Sitting in the cosy VIP suite, I’m tempted to stay here a while longer. Let the mass of runners start the race without me and just enjoy the sunshine on Santa Monica pier instead.
However, with a flight at 4pm, I know that I need to finish before 12 if I’m going to have my classic post-race Diet Coke and fries, and be able to shower and make it to LAX on time.
I reluctantly grab the rest of my stuff, make a last trip to the loo and head outside.
I’m in the mass start, and the corrals are overflowing, spilling in to the surrounding areas. A crowd of people try to make their way in to the 8-9 min mile area. However, soon, the Police are pushing us away – a suspicious bag has been found (about 20m from where I’m standing). Helicopters circle overhead and a call for the Bomb squad is made. We are pushed out in a giant circle around the bag…being told to move away. Except there is no where to go, and I find myself 5 metres from the ‘bomb threat’.
At least some of the pre-race jitters turn into nervous excitement at the drama unfolding beside me.
Turns out, someone has obviously just forgotten about their bag stuffed with toiletries, sandals and jumpers in the panic to get to the start line. Sadly the commotion drowns out the National Anthem, my favourite part of American race starts.
With the bag situation resolved, we are funnelled into the corral and towards the starting line.
The first mile is slow, with people finding their rhythm, others stopping to use the bathroom and walkers taking their first steps of the course.
It takes me until the second mile to find a rhythm, and I make sure to take my first walking break of the day. My plan from coach Ash was to take it SUPER easy, to walk every mile/9 mins for 1 min. Instead of being attached to my watch, I decided to walk through every water station from start to finish as my walking breaks, allowing me to take on adequate hydration and fuel at the right time.
I’d been warned that the first few miles were undulating hills, and wow was I glad for the heads up. I found myself faced with hills far steeper than I expected, and even took one early walking break up a particular intimidating incline.
Around mile 3 I started needing the loo…and that early on in a race, you cannot ignore it. ON the plus side, not going for a specific time (although with a ballpark range of 4-4.15) I knew I could afford to stop at the portals when I found them. Unfortunately it seemed like a number of other people had the same idea…6 minutes later and I was back out on the course.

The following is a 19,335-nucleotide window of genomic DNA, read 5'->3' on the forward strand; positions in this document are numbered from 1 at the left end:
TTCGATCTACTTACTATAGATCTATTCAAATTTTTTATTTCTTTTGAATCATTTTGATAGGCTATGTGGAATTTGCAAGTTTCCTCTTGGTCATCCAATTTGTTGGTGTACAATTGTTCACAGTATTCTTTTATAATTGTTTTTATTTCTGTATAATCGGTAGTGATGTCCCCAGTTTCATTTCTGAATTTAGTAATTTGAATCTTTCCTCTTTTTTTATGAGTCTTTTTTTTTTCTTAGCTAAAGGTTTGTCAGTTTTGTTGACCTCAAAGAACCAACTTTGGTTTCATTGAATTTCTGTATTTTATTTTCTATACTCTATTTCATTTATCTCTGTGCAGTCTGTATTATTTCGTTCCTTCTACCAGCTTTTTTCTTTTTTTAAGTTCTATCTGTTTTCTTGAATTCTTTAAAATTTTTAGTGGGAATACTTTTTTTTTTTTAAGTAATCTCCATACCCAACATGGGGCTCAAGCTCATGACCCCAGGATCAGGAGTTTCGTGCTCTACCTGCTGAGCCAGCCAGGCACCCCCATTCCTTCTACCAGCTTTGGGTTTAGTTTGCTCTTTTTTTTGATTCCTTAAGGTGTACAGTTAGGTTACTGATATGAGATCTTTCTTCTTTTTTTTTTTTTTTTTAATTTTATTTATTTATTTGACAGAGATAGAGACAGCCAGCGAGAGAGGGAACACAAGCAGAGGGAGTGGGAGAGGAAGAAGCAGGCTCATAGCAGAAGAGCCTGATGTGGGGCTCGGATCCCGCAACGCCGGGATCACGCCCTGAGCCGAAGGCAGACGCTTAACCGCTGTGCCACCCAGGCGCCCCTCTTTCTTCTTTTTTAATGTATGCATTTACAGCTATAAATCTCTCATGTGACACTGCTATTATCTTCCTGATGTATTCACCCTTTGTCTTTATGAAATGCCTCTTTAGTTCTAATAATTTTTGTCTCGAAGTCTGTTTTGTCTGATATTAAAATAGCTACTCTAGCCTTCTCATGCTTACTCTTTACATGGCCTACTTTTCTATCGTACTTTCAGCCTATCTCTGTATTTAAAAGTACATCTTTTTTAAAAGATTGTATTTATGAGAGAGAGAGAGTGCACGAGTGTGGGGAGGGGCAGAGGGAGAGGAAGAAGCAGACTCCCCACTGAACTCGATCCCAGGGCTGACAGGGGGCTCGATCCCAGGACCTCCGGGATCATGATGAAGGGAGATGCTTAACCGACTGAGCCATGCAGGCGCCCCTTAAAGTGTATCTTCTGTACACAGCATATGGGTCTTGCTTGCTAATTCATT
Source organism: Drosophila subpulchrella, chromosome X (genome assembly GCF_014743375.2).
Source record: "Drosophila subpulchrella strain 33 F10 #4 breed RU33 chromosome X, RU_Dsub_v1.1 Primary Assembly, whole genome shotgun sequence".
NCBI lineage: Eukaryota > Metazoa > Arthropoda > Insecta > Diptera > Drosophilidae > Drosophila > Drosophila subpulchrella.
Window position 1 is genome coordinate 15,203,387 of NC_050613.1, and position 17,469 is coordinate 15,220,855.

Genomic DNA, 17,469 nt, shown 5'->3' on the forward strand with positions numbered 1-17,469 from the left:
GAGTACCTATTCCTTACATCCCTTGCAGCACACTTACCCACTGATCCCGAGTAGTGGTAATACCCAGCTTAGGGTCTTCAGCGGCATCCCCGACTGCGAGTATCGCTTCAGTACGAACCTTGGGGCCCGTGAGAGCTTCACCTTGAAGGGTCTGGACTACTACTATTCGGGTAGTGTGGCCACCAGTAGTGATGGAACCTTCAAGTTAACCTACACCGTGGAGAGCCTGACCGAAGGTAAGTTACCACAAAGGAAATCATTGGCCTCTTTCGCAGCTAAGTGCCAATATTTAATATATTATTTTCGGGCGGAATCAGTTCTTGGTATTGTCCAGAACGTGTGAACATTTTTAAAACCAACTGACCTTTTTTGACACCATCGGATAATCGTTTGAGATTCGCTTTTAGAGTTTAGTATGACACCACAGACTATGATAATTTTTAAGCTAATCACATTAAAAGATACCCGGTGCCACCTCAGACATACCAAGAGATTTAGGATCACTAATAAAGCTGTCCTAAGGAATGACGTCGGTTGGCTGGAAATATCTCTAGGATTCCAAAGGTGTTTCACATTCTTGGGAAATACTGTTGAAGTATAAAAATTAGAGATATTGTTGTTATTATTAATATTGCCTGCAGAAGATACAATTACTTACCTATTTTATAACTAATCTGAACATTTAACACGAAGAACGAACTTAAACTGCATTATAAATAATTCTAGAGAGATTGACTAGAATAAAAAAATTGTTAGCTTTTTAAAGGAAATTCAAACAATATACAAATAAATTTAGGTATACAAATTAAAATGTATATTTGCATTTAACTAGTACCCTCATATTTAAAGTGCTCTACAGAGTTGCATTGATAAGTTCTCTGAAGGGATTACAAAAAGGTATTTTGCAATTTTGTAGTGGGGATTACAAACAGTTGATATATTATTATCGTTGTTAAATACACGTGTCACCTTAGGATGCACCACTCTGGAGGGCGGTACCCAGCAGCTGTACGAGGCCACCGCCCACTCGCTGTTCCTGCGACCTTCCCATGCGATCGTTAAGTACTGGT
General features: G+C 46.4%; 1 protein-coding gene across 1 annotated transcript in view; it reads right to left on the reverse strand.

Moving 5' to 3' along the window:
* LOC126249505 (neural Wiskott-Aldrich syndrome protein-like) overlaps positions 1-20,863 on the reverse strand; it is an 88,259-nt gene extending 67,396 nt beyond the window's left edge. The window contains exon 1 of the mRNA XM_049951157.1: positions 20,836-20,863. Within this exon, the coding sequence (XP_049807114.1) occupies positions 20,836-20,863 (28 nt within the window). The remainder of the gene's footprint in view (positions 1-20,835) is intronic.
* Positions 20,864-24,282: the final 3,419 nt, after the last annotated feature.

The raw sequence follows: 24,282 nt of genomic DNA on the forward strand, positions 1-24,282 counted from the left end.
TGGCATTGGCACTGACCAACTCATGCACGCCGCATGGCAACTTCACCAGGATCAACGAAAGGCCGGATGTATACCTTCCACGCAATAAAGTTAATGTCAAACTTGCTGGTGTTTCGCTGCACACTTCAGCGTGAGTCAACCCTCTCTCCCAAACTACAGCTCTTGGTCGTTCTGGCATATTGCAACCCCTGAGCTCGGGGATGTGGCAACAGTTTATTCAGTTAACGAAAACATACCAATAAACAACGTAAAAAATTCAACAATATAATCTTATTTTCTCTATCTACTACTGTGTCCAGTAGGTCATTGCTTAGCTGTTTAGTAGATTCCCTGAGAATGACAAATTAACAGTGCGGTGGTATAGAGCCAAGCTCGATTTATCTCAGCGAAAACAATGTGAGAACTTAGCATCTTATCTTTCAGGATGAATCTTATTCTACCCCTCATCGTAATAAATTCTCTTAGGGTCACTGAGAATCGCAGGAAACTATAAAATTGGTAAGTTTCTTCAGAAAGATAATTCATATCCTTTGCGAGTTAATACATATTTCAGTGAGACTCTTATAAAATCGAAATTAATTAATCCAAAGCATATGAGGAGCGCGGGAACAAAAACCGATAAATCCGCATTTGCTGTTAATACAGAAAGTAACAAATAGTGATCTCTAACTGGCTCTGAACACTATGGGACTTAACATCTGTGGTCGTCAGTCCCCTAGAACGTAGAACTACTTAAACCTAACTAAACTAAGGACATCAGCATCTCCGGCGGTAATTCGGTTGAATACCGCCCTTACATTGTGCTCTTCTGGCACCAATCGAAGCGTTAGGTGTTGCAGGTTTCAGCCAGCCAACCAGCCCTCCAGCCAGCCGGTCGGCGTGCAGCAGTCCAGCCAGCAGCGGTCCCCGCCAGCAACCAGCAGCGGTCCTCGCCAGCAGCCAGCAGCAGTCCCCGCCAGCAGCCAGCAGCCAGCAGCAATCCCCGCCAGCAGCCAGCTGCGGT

Soon we were cruising down Hollywood Boulevard, with the Hollywood sign high in the hills above us. Its my first ‘pinch me’ moment, running down the wide open road, sun shining, palm trees lining the streets.
I expected the undulating hills to stop around mile 8 and the course did flatten somewhat. We ran along the main roads that I recognised from my honeymoon to LA in 2017, through residential streets, past restaurants, hotels and bars.
We ran through Beverly Hills where there was sadly no Taylor Swift sighting, although Jeff Goldblum did cross the street in front of me carrying his kids; only in LA!
Did I mention that the LA marathon feels like more of a sightseeing tour of LALA land than any other city marathon I’ve run before. Another highlight was running down Rodeo Drive, imagining myself in Pretty Woman (minus the thigh high boots and sleazy Richard Gere thing) I actually accidentally picked my pace up to an 8 min mile here, grinning from ear to ear. I’m still in that phase where running feels glorious, before your whole body starts to hurt.
That part came next.
Mile 21 is a gradual hill. Again, I’ve been warned but it doesn’t feel any better.
Around me a lot of people are walking. I feel like one of the few people trying to keep a consistent pace and that in itself is made harder by the sight of walkers. When your body just wants to stop moving, seeing other people walk is almost like permission for you to stop too. But I don’t. I keep moving forward.
I see someone I know from London around mile 22, give him a very sweaty hug and get a giant boost of energy.
Not long after, I see groups of spectators with signs for FREE BEER, handing out little cups. And I think, ‘you know what, I’ve never taken anything weird from someone during a race. I always laugh and think how awesome it is that people have beers mid-marathon….today that person will be me!’
The beer is so cold refreshing and delicious. And of course, perfect carbs to keep me topped up! Onwards I run, counting down the miles now. Taking in energy from spectators until finally, finally I can see the sea.
We make a final turn onto Ocean Avenue and the end is in sight. Crowds are three deep, cheering us on. This is the moment we’ve all been waiting for. I scan looking for Zoe, trying to see her. Cursing that I can’t spot her in the crowds, feeling bad that she’s come all this way to see me…and I’ve missed her.
And then I’m over the finish line…and in the distance is Zoe…medal in hand. Ready to hang it round my neck!
Every single marathon is a mental and physical battle, regardless of what pace you run. This race was no different, although I loved taking the walking breaks every mile (I walked every water station from start to finish) ensuring I got enough fluid and to stop me from running too fast at the start. It also changed my viewpoint on walking – my 20 miler two weeks prior also had a 1 min walk break every mile and I still managed a 9 min mile average! I think that run/walking could revolutionise marathon running for some people!
Huge thanks to LA Marathon team for providing me with a race bib for the race and pre/post race VIP.